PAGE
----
The origin of bright X-ray sources in multiple stars.
MAKAROV V.V. and EGGLETON P.P.
Abstract (from CDS):
Luminous X-ray stars are very often found in visual double or multiple stars. Binaries with periods of a few days possess the highest degree of coronal X-ray activity among regular, non-relativistic stars because of their fast, tidally driven rotation. But the orbital periods in visual double stars are too large for any direct interaction between the companions to take place. We suggest that most of the strongest X-ray components in resolved binaries are yet-undiscovered short-period binaries, and that a few are merged remnants of such binaries. The omnipresence of short-period active stars, e.g., of BY-Dra-type binaries, in multiple systems is explained via the dynamical evolution of triple stars with large mutual inclinations. The dynamical perturbation on the inner pair pumps up the eccentricity in a cyclic manner, a phenomenon known as Kozai cycling. At times of close periapsis, tidal friction reduces the angular momentum of the binary, causing it to shrink. When the orbital period of the inner pair drops to a few days, fast surface rotation of the companions is driven by tidal forces, boosting activity by a few orders of magnitude. If the period drops still further, a merger may take place leaving a rapidly rotating active dwarf with only a distant companion.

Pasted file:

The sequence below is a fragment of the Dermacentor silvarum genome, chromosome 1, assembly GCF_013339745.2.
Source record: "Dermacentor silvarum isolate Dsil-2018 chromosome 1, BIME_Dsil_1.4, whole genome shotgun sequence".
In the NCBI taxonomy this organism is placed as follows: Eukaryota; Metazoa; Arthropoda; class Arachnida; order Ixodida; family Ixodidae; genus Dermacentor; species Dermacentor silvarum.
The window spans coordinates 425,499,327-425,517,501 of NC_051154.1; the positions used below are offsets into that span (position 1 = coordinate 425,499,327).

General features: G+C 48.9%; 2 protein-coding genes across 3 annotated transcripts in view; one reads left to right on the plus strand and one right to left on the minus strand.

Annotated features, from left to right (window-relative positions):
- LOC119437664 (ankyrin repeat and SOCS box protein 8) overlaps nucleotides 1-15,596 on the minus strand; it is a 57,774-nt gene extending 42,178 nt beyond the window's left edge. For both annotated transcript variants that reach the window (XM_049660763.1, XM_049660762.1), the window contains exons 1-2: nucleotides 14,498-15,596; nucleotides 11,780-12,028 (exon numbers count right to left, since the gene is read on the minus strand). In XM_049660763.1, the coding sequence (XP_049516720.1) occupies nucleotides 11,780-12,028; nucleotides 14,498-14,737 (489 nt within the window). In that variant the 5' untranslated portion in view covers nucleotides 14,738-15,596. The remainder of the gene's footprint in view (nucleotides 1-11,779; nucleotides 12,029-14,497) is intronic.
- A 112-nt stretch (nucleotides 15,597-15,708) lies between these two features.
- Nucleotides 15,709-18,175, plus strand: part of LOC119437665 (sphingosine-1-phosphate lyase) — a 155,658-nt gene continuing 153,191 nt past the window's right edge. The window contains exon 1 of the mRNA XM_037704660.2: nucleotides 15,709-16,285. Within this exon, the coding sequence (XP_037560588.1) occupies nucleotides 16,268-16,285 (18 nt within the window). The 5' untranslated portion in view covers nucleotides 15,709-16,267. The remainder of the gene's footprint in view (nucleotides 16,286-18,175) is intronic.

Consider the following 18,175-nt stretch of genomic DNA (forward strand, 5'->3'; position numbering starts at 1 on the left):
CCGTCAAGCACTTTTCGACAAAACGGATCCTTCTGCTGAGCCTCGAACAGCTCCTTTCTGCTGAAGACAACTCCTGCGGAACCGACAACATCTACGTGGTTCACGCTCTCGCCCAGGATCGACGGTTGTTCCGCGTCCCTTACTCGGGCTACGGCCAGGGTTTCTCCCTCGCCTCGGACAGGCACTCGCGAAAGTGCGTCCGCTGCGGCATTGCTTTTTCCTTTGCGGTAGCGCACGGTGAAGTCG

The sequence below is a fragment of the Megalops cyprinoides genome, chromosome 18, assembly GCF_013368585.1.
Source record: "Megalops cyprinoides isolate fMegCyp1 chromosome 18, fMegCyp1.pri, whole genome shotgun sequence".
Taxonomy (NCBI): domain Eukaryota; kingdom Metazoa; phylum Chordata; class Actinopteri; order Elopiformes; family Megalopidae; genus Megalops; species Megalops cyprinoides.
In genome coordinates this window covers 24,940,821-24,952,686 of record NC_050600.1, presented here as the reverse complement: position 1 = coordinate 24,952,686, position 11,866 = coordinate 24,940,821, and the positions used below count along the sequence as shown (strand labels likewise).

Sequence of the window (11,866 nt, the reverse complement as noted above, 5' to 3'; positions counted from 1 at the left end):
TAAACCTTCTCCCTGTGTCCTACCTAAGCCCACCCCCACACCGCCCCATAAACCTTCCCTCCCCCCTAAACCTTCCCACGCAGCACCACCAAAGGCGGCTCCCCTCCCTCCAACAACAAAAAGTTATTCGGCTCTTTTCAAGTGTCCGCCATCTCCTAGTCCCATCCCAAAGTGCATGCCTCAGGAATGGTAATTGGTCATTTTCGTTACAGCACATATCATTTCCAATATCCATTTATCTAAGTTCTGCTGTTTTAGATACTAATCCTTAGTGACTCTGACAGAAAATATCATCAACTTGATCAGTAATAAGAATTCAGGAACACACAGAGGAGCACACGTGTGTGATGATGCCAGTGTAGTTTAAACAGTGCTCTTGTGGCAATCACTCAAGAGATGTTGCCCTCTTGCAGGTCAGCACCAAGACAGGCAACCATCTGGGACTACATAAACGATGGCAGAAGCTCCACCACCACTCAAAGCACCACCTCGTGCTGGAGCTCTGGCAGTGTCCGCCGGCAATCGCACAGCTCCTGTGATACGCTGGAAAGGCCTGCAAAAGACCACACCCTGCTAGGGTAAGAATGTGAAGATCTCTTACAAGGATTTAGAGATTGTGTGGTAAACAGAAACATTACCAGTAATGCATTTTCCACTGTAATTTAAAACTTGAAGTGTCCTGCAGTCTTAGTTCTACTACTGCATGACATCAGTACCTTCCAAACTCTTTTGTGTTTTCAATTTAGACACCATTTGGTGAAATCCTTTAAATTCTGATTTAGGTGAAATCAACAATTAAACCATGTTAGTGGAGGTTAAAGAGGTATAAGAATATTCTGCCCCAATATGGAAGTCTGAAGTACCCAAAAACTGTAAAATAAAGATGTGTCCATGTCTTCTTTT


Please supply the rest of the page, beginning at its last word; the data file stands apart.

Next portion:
binaries: close - stars: activity - stars: individual (AB Dor, BO Mic, TZ CrB)